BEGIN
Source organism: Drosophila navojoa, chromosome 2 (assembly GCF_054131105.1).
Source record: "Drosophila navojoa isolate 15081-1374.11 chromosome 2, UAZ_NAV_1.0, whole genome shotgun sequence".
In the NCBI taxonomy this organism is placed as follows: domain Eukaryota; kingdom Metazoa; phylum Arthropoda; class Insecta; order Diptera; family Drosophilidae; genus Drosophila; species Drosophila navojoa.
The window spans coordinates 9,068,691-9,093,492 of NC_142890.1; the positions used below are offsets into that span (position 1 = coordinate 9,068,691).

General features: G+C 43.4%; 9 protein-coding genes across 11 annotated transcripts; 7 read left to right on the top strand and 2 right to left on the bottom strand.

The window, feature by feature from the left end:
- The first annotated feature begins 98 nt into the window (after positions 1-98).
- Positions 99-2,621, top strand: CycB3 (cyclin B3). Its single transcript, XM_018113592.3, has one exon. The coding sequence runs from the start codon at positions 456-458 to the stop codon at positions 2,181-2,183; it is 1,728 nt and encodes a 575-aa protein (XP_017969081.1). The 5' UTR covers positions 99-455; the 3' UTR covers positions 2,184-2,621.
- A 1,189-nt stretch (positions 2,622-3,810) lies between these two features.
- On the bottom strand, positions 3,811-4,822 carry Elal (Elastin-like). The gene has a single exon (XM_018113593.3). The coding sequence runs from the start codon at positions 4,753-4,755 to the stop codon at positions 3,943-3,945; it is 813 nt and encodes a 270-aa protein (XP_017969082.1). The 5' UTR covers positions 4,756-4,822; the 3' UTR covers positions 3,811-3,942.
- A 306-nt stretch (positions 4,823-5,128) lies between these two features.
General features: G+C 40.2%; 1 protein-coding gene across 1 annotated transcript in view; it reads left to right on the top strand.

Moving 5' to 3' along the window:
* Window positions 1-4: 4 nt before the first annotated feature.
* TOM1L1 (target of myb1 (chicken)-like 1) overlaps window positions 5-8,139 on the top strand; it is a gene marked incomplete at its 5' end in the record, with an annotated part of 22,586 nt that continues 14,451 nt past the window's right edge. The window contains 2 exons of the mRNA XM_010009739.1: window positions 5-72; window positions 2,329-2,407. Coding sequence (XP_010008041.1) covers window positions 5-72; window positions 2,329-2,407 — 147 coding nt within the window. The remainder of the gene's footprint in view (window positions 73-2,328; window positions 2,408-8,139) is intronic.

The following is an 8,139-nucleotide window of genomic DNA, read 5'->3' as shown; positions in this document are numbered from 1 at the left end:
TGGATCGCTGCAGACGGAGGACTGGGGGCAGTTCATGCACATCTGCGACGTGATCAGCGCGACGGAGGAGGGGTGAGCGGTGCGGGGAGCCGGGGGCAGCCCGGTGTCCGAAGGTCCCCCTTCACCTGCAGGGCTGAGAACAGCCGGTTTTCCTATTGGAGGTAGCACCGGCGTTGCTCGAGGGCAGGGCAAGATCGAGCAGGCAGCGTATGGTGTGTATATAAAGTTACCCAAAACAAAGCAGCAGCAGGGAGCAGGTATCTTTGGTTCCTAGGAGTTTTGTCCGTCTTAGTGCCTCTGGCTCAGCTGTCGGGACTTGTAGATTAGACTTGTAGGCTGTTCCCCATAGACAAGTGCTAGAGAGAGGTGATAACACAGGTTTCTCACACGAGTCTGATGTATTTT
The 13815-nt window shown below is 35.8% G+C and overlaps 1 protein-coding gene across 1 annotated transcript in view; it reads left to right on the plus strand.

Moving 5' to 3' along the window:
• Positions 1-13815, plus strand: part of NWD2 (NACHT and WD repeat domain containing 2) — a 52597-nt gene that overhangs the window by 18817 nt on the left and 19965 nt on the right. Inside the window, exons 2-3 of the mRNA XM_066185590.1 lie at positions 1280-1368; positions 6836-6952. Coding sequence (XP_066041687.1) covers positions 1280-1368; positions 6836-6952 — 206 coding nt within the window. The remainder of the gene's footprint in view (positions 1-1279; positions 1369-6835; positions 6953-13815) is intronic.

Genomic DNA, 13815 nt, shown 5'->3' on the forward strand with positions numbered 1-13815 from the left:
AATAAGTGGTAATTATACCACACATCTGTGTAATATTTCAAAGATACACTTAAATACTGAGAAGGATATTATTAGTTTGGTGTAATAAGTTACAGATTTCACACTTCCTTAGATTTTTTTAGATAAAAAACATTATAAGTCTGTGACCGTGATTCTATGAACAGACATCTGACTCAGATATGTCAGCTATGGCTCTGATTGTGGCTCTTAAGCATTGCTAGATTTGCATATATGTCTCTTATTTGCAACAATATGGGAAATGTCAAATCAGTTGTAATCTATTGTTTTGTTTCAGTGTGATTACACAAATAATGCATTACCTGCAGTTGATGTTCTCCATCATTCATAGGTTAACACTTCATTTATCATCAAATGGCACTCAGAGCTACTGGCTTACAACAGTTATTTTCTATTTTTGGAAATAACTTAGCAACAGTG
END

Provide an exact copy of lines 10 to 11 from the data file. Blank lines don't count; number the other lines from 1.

- On the bottom strand, positions 3,811-4,822 carry Elal (Elastin-like). The gene has a single exon (XM_018113593.3). The coding sequence runs from the start codon at positions 4,753-4,755 to the stop codon at positions 3,943-3,945; it is 813 nt and encodes a 270-aa protein (XP_017969082.1). The 5' UTR covers positions 4,756-4,822; the 3' UTR covers positions 3,811-3,942.
- A 306-nt stretch (positions 4,823-5,128) lies between these two features.